Oct. 4 (Bloomberg) -- The European Union’s regulatory arm called on governments to swiftly enact safety improvements identified during checks of the bloc’s nuclear reactors that may cost utilities as much as 25 billion euros ($32.5 billion).
“Member states and we should, together with the operators, immediately ensure that contracts are awarded for the necessary retrofitting in order to address the technical shortcomings to ensure we can have safety standards at the highest possible level,” EU Energy Commissioner Guenther Oettinger told reporters today in Brussels.
The costs of safety improvements may range from 30 million euros to 200 million euros per reactor unit, the commission estimated in a report following checks of atomic power plants in the EU’s 27 member states. The stress tests, conducted in response to Japan’s nuclear accident last year caused by an earthquake and tsunami, covered threats from natural disasters as well as plane crashes and explosions close to atomic plants.
“Altogether, the safety situation in Europe is at a good, satisfactory level,” Oettinger said. “There’s no nuclear power plant that must be shut down immediately due to safety reasons. However, nearly everywhere there’s a major potential for improvement.”
Today’s report showed that 54 out of 145 checked reactors didn’t apply current standards for calculating earthquake risk and 62 reactors were below standards related to estimating flooding risk. On-site seismic instruments to measure and alert for possible earthquakes should be installed or improved in 121 reactors, it said.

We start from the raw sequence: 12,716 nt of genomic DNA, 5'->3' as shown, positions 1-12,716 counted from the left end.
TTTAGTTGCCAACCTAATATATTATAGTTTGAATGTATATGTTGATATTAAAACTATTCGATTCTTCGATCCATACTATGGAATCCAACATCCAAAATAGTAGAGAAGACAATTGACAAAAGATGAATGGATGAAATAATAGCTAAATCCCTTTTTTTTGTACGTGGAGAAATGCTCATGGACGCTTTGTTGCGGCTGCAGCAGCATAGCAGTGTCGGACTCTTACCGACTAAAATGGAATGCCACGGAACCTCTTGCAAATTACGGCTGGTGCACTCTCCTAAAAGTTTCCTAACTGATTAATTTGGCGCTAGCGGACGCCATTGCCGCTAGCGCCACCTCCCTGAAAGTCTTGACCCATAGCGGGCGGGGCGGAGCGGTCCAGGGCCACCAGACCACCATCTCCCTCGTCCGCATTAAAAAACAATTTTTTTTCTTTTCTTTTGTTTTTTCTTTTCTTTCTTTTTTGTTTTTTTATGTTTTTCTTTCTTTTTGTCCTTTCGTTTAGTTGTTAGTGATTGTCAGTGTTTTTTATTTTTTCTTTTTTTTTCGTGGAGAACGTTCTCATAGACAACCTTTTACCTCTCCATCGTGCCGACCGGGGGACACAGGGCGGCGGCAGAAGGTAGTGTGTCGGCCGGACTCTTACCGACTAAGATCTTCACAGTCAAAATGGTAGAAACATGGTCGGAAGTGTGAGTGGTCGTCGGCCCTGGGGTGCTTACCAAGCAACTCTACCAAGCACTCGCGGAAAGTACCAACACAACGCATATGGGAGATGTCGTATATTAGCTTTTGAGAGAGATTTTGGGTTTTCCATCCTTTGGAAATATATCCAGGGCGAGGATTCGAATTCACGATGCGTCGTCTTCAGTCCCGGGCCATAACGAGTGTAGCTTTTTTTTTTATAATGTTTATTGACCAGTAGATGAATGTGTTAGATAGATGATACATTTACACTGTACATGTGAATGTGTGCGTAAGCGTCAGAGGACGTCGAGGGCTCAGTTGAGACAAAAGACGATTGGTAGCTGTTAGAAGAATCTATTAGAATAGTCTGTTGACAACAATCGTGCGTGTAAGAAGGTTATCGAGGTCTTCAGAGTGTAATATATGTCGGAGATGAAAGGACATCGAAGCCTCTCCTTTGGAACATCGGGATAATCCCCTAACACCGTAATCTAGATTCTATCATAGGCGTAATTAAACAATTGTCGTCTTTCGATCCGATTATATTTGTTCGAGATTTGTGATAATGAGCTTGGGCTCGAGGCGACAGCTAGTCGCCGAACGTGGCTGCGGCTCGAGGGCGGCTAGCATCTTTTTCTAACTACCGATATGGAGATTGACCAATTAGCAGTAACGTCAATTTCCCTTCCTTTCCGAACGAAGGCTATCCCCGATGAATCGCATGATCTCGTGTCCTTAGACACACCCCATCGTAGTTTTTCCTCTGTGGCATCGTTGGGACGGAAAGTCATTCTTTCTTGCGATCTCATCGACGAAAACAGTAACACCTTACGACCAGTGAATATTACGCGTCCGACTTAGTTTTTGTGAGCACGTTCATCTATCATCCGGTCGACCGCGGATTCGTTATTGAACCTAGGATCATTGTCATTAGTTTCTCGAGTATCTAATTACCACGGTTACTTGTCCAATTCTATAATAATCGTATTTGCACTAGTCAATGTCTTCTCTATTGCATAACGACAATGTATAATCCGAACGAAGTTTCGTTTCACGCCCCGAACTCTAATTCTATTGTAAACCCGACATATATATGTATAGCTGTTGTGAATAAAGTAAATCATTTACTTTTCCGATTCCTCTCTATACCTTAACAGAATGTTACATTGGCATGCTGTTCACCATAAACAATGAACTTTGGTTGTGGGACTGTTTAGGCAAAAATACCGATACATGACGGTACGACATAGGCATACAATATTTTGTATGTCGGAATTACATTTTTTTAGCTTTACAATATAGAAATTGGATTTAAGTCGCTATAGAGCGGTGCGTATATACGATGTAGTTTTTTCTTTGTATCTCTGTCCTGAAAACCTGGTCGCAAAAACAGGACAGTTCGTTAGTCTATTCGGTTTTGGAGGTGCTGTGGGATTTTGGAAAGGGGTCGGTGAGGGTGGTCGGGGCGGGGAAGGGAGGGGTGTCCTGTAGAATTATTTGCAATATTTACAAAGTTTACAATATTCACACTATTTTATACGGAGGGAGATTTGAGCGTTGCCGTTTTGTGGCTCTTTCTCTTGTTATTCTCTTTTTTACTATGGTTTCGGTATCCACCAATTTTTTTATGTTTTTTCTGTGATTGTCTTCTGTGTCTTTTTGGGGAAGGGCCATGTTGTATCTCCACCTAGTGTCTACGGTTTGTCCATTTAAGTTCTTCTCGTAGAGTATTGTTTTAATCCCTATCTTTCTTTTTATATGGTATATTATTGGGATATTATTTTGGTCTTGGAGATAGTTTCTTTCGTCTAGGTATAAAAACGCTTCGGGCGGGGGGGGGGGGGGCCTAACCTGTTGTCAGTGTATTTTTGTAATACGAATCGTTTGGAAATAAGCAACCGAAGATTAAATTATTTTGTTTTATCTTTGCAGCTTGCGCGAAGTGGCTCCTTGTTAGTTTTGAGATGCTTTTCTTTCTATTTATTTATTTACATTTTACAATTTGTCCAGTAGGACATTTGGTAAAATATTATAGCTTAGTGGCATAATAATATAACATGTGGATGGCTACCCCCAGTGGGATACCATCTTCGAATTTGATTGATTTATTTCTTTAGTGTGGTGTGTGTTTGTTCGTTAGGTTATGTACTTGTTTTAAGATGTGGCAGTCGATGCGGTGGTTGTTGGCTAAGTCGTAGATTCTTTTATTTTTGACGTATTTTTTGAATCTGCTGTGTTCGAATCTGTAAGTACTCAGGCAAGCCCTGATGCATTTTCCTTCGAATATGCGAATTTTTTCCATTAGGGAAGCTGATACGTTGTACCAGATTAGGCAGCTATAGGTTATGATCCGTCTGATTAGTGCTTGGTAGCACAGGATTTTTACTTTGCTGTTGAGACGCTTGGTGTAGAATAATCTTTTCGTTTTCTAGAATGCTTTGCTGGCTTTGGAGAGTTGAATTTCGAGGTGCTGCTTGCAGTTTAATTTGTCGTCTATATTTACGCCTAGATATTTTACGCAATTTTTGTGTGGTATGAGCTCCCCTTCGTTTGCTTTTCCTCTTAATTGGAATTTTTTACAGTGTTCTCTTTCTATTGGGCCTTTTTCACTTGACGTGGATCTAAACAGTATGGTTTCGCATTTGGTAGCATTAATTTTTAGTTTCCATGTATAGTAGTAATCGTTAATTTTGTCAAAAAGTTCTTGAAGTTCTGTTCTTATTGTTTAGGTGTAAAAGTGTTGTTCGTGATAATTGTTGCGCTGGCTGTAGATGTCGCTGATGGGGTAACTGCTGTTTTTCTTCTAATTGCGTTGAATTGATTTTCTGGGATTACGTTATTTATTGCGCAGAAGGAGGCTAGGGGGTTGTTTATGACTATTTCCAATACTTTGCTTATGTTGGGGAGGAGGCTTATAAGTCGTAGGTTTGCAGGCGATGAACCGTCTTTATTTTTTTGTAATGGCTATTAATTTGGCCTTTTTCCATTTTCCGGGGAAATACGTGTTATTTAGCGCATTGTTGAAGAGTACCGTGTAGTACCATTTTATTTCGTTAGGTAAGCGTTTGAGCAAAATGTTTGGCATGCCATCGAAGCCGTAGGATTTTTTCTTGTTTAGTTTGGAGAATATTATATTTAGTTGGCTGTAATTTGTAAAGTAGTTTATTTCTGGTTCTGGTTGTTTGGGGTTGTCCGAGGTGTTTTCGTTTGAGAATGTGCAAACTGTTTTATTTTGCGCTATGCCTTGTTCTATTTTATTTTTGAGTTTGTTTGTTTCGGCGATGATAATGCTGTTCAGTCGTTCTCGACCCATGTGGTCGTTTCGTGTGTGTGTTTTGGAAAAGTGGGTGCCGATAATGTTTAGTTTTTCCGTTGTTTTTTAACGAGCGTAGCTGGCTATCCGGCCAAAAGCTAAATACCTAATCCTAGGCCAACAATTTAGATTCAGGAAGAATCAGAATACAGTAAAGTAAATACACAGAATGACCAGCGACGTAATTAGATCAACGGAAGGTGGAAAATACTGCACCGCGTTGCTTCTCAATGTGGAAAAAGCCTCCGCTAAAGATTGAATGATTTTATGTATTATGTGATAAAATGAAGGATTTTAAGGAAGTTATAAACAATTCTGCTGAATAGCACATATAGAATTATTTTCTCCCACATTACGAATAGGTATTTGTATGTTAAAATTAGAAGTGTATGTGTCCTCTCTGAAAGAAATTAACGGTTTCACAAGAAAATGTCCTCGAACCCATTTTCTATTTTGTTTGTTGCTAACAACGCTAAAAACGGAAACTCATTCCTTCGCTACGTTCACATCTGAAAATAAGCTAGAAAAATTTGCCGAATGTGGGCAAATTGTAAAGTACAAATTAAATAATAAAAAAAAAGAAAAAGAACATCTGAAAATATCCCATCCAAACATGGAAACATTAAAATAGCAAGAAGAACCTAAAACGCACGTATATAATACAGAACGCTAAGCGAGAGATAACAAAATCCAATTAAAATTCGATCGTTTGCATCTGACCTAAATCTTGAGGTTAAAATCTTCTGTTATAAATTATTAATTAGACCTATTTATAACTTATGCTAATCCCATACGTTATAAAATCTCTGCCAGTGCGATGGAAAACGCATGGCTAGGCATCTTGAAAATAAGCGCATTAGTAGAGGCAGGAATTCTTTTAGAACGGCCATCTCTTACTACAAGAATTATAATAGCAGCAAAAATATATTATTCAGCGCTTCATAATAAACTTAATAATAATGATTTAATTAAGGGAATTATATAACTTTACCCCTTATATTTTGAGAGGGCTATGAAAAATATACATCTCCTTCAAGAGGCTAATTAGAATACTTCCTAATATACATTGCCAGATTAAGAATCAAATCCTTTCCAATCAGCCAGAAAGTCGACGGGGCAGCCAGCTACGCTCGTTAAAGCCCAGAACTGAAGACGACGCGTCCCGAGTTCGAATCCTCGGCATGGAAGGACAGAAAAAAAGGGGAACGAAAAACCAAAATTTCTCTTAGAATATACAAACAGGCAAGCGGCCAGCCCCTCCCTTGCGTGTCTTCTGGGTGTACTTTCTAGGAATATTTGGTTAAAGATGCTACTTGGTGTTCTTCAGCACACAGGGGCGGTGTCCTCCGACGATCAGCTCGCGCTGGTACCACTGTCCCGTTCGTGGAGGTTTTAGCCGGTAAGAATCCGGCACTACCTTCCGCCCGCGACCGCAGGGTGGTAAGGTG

Other “lessons from Fukushima” relate to storing equipment to fight severe accidents, backup emergency control rooms and installing containment filtered venting systems, the commission said today.
Oettinger also said he was “convinced” that the EU should impose regulation on nuclear insurance and liability, introducing potential obligations that could make utilities “recalculate” prices.
Environmental lobby Greenpeace, which has called on the EU to phase out nuclear power in favor of renewable energy and efficiency measures, said the tests revealed “hundreds of problems” while dodging the threat from terrorism or off-site emergency plans.
“EU governments must act fast by shutting down the oldest and most risky plants and by ordering more thorough testing on the remaining plants,” Greenpeace spokesperson Mark Breddy said in an e-mailed statement.
Eurelectric, the Brussels-based power industry association, said the commission’s assessment of nuclear facilities does not adequately reflect the results of the stress tests. Today’s report “risks stoking disproportionate and unbalanced concerns that could severely damage the prospects of a carbon-neutral electricity sector by 2050,” the group said.
The commission recommendations will be communicated to EU leaders at a summit on Oct. 18-19 in Brussels. The bloc’s regulatory arm will report on the implementation of the recommended measures in June 2014, it said.
To contact the reporters on this story: Ewa Krukowska in Brussels at firstname.lastname@example.org
To contact the editors responsible for this story: Lars Paulsson at email@example.com